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Organizing pneumonia and COVID-19: A report of two cases

Authors
  • Simões, Joana Paiva1
  • Alves Ferreira, Ana Rita1
  • Almeida, Pedro Martins1, 2
  • Trigueiros, Frederico1
  • Braz, Armando1
  • Inácio, João Rodrigues3
  • Medeiros, Fábio Cota4, 5
  • Braz, Sandra1
  • Pais de Lacerda, António1
  • 1 Department of Internal Medicine II at Santa Maria Hospital, Centro Hospitalar Universitário Lisboa Norte, EPE, Portugal
  • 2 Department of Hematology at Santa Maria Hospital, Centro Hospitalar Universitário Lisboa Norte, EPE, Portugal
  • 3 Department of Medical Imaging at Santa Maria Hospital, Centro Hospitalar Universitário Lisboa Norte, EPE, Portugal
  • 4 Department of Infectious Diseases at Santa Maria Hospital, Centro Hospitalar Universitário Lisboa Norte, EPE, Portugal
  • 5 Institute of Microbiology, Institute of Environmental Health, Faculty of Medicine of Lisbon, Portugal
Type
Published Article
Journal
Respiratory Medicine Case Reports
Publisher
Elsevier
Publication Date
Jan 31, 2021
Volume
32
Identifiers
DOI: 10.1016/j.rmcr.2021.101359
PMID: 33552895
PMCID: PMC7847533
Source
PubMed Central
Keywords
License
Unknown

Abstract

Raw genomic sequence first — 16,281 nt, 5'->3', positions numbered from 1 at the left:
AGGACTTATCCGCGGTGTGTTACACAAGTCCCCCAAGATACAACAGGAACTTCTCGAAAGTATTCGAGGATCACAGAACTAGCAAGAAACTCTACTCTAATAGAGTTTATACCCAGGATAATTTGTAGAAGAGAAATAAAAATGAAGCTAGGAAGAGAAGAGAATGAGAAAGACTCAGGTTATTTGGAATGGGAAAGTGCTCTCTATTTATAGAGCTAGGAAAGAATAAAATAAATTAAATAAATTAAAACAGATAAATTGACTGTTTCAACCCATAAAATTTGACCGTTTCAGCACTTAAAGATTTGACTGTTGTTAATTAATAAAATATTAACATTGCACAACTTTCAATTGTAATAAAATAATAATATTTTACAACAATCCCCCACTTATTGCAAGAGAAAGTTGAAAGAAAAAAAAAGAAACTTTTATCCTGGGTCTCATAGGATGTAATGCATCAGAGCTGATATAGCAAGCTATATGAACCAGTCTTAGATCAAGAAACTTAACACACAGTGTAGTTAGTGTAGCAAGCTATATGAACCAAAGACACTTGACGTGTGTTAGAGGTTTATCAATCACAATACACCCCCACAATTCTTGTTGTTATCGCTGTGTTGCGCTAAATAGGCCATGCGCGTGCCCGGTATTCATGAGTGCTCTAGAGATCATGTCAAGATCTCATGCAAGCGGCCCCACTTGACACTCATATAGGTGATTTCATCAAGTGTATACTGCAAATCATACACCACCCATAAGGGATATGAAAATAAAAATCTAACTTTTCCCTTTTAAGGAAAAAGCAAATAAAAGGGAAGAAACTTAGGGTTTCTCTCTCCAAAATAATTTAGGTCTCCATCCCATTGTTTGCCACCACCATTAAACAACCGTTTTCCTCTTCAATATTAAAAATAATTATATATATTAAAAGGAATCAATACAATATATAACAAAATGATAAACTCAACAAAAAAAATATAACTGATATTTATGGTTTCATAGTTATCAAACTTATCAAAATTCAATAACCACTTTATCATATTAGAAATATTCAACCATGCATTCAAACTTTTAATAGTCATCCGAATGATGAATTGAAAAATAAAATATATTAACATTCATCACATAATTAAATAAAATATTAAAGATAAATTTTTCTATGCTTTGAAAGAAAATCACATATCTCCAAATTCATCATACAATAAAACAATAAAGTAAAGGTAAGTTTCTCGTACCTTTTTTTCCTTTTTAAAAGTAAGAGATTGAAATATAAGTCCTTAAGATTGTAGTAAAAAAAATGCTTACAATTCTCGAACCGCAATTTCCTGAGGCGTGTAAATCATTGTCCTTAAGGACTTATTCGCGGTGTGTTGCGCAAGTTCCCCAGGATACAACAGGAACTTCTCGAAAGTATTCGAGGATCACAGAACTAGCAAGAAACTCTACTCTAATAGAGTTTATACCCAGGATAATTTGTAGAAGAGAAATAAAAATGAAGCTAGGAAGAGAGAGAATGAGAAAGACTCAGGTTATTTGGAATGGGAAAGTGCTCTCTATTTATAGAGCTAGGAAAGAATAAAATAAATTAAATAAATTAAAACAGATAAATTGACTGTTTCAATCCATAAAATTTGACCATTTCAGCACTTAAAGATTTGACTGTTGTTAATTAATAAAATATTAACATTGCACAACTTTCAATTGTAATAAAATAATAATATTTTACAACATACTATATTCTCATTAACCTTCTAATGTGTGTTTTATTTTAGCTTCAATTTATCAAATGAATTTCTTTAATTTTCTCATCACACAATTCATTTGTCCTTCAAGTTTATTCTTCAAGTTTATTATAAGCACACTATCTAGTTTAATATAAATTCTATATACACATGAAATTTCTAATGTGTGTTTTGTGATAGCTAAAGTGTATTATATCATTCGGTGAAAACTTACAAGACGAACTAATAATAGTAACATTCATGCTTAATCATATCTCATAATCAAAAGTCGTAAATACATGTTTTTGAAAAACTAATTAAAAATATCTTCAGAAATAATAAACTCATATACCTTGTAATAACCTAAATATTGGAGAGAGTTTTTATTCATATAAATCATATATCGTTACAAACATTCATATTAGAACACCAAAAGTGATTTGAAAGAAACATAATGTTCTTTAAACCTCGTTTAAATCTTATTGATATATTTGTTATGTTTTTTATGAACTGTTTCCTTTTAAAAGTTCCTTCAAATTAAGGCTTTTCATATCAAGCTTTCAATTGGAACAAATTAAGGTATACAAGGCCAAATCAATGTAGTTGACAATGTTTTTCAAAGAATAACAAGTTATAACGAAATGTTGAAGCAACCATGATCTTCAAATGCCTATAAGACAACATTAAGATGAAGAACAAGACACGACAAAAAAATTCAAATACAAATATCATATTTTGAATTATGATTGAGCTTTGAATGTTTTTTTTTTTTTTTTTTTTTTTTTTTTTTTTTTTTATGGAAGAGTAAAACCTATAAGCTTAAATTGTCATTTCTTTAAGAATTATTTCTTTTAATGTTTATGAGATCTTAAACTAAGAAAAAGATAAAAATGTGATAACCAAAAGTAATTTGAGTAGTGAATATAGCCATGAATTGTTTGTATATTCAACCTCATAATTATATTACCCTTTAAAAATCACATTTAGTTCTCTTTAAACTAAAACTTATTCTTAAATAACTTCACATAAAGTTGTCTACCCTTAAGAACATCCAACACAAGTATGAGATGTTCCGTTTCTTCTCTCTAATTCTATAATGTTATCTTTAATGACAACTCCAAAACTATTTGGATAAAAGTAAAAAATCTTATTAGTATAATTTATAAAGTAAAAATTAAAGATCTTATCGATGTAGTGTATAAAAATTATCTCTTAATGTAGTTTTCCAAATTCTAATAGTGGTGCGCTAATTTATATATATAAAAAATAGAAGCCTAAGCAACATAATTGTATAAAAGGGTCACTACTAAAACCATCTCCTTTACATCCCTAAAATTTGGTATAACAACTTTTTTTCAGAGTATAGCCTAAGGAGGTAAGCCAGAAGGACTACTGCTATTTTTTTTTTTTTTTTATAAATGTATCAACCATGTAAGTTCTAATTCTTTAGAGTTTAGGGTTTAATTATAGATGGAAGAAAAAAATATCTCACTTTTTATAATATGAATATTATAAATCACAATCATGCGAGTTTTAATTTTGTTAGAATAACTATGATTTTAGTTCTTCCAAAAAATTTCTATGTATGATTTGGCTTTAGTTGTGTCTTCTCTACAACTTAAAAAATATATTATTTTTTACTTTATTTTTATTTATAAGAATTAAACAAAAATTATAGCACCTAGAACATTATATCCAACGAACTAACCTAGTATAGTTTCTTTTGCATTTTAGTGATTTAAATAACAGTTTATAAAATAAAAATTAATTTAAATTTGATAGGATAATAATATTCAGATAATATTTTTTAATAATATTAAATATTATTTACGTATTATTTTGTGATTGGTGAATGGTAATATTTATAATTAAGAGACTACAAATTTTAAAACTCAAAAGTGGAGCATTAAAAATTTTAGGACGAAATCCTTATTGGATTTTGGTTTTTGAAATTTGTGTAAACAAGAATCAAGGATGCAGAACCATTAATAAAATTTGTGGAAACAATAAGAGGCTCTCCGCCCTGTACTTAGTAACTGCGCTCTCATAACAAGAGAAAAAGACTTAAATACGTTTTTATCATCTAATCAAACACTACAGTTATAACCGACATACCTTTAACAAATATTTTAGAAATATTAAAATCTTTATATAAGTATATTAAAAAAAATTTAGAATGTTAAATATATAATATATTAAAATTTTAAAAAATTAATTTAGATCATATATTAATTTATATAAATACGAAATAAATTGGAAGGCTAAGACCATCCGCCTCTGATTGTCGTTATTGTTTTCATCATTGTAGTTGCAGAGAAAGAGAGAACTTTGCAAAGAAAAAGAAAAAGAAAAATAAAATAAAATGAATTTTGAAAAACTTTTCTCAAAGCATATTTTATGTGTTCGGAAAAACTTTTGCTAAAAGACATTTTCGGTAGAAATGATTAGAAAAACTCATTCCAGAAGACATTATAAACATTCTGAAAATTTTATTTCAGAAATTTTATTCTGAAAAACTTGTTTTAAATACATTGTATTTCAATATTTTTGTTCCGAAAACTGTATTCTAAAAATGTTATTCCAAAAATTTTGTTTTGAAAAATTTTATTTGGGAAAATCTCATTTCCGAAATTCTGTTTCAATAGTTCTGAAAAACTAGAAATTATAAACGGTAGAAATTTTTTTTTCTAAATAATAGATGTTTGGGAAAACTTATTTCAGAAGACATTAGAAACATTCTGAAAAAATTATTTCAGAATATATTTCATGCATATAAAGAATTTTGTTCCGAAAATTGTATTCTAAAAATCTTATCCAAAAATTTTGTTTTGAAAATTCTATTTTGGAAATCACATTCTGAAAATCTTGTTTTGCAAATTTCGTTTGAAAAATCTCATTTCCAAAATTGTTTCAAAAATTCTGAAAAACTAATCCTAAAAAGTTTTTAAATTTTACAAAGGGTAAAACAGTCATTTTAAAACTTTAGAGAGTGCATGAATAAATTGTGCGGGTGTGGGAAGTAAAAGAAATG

Organizing pneumonia (OP) is a sub-acute process of pulmonary tissue repair secondary to lung injury, defined histopathologically by intra-alveolar buds of granulation tissue within the lumen of distal pulmonary airspaces. It can be either cryptogenic or secondary (SOP) to different clinical conditions, namely infections. Despite being nonspecific, its diagnosis can be made by the association of clinical and imaging criteria. We report two cases of OP associated to SARS-CoV-2 pneumonia, admitted at a Portuguese tertiary hospital unit dedicated to COVID-19. Both patients presented with severe respiratory failure with need of invasive mechanical ventilation. After initial recovery, there was worsening of dyspnea and hypoxemic respiratory failure with increase in inflammatory markers. Chest CT revealed an OP pattern. Other conditions such as superinfection, auto-immune disease and iatrogenic etiology, were excluded and corticotherapy at a dose of 1 mg/kg/day was administered. Chest CT follow up of both our patients showed complete resolution of OP pattern, with mild to moderate residual pulmonary fibrosis without honeycombing. There is no OP to SARS-CoV-2 case series yet published describing the progress of patients after corticotherapy, although the association between systemic corticosteroids and lower all-cause mortality in patients with COVID-19 has been recently established. It is possible that, as has been described with other viruses, OP secondary to SARS-CoV-2 represents an immunological process after initial infection, presenting with elevation of inflammatory markers and cytokines storm in the bloodstream and lung tissue, which may explain the favorable response to corticosteroids.

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